TAXPAYERS could be losing out on thousands of pounds by making three common mistakes – but they’re easy to avoid, if you know how- tax expert.
Not checking your tax code and forgetting to apply for marriage allowance are just some of the errors that millions of people make every year, according to Mitch Young, director at Fusion Consulting Group.
Mitch has decades of experience dishing out accountancy and tax tips, and is part of The Sun’s Squeeze Team panel, here to help you through the cost of living crisis.
Here are three tips by this tax expert that could help you avoid losing thousands of pounds during a time when money is tight.
Forgetting to check your tax code – £100s
Being on the wrong tax code could mean you are paying hundreds of pounds more in tax than you should be.
But it’s down to you to make sure you’re being taxed the right amount.
“HMRC says it is your responsibility not your employers to ensure this is correct,” said Mitch.
To avoid being out of pocket, he recommends doing regular tax code checks.
For example, you might be on the wrong code if you’ve moved jobs, not given your new workplace your P45 or filled in a starter checklist form.
That means you’ll be on an emergency tax code until you contact the tax office.
To check your tax code, look on your payslip – it will be listed near your National Insurance number usually.
You can also use the government’s online tax checker tool to view your tax code.
If it’s wrong, contact HMRC to let it know on 0300 200 3300. If it’s right, you don’t need to do anything.
Not claiming marriage allowance – £1,220
If you’ve tied the knot, you could be missing out on a tax break worth £1,220.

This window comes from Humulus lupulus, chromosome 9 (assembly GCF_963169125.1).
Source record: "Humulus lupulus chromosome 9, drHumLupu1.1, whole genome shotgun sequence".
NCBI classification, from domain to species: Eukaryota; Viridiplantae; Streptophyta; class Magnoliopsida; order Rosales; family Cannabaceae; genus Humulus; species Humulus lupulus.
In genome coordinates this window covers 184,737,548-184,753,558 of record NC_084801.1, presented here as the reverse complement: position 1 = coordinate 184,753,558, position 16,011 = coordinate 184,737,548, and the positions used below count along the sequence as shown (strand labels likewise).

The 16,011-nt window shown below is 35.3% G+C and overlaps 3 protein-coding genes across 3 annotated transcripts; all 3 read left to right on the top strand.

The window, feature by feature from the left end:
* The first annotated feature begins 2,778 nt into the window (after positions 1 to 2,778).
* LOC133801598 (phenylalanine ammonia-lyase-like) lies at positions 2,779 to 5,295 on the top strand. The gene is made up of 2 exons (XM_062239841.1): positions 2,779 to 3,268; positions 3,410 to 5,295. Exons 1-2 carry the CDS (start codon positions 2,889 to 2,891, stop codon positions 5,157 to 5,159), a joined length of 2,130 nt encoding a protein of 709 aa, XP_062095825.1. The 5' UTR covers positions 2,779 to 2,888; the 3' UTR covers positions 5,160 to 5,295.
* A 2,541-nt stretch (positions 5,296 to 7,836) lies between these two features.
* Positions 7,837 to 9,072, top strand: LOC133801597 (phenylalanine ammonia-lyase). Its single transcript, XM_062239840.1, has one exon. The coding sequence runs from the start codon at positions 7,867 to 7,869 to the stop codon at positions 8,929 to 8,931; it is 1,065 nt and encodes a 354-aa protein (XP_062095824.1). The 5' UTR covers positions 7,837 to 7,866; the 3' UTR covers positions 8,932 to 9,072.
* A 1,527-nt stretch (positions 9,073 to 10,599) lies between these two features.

“One mistake is not using your civil partner or spouse’s allowances if they do not pay tax”, Mitch said.
As many as 2.5million couples are not claiming marriage allowance – which is a relief married couples and those in civil partnerships can claim.
Under the help, couples can share their personal tax allowances if one person earns less than the £12,570 threshold.
You can transfer £1,260 over to your partner – reducing their tax by £252.
You can backdate this for the past four years, worth £230, £238, £250 and £250 during the previous tax years respectively.
That totals around £1,220.
Not taking advantage of child benefit loophole – £1,000s
Child benefit is government support dished out to parents to help them look after their children.
It is worth £21.80 a week for the first child – or just over £87 a month – and £14.45 a week – or nearly £58 a month – for an extra child.
But higher earners are slapped with a charge according to this tax expert.
A high income benefit fee comes into force at a rate of 1% of the benefit for every £100 earned over this amount.
“If you or your partner earn above £50,000, you have to start paying it back via tax and register for self assessment or penalties,” Mitch said.
That means if either parent earns £60,000 or more the full amount must be repaid – but to avoid this, you may want to consider adding more to your pension pot.
Upping your pension contributions will lower the income HMRC takes into account.
So if you earned £53,000 a year, but paid £3,001 into your retirement fund, you’d drop back below the threshold and keep all the child benefit.
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